If you teach writing, whether in high school or in the first years of college, you need to be aware of what’s going on in the world of dual enrollment, also called dual credit or concurrent enrollment.
Over the past ten years, dual enrollment (DE) has become one of the fastest growing educational trends in the United States. With governors and legislators under pressure to ease the crushing economic burden of post-secondary education, DE has been one way states have tried to put a Band-Aid on rising college tuition costs. If they can promise voters that their kids can get up to two years of college “out of the way” and free before graduating from high school, that’s a win for everyone, right?
Except, of course, that it isn’t always. Recent research in our field (see College Access, Chasing Transparency, and Who is it Working For) shows racial gaps in access and success in DE programs. It reports that students as young as 12 are taking first-year composition, and questions how a seventh grader or even a tenth grader can be developmentally ready to tackle the complex social, cognitive, and rhetorical tasks that college writing demands.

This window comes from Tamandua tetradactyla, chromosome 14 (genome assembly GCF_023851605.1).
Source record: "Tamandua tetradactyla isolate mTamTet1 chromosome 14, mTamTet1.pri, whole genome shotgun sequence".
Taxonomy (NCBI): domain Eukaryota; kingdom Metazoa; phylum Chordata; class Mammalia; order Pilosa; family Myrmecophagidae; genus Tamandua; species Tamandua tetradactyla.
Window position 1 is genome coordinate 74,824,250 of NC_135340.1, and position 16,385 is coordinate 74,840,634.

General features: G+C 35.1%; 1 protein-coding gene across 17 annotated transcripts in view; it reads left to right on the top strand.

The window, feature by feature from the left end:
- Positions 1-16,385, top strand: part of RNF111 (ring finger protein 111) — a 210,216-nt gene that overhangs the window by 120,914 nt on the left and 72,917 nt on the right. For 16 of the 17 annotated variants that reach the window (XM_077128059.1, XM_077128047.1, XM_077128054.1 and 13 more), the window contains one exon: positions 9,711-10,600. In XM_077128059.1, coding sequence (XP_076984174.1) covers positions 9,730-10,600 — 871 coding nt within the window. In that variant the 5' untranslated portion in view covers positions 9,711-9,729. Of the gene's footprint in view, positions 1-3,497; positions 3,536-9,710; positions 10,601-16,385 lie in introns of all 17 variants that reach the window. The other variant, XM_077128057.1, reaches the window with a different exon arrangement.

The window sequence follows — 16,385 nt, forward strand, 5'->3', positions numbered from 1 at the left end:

Dual enrollment holds enormous promise for students, but the programs must be well-conceived and well-run, and clear research-based guidelines are needed to ensure this.

While many of NCTE’s affiliate organizations had put out separate position statements on dual enrollment over the years, there had never been a unifying voice that spoke for everyone teaching at this transition point between high school and college writing. So in 2018, Carolyn Calhoon-Dillahunt, then chair of the Conference on College Composition and Communication (CCCC), charged a task force, which included teachers in high school, two-year institutions, and four-year colleges and universities, to determine what has been shown to work. (For more information check out the task force’s Dual Enrollment Annotated Bibliography)
A New Joint Statement
The result of our work—the recent Joint Position Statement on Dual Enrollment in Composition—is a tool, both for education and advocacy. If members of your department aren’t familiar with how dual enrollment is implemented at your school, read and share the document with your colleagues.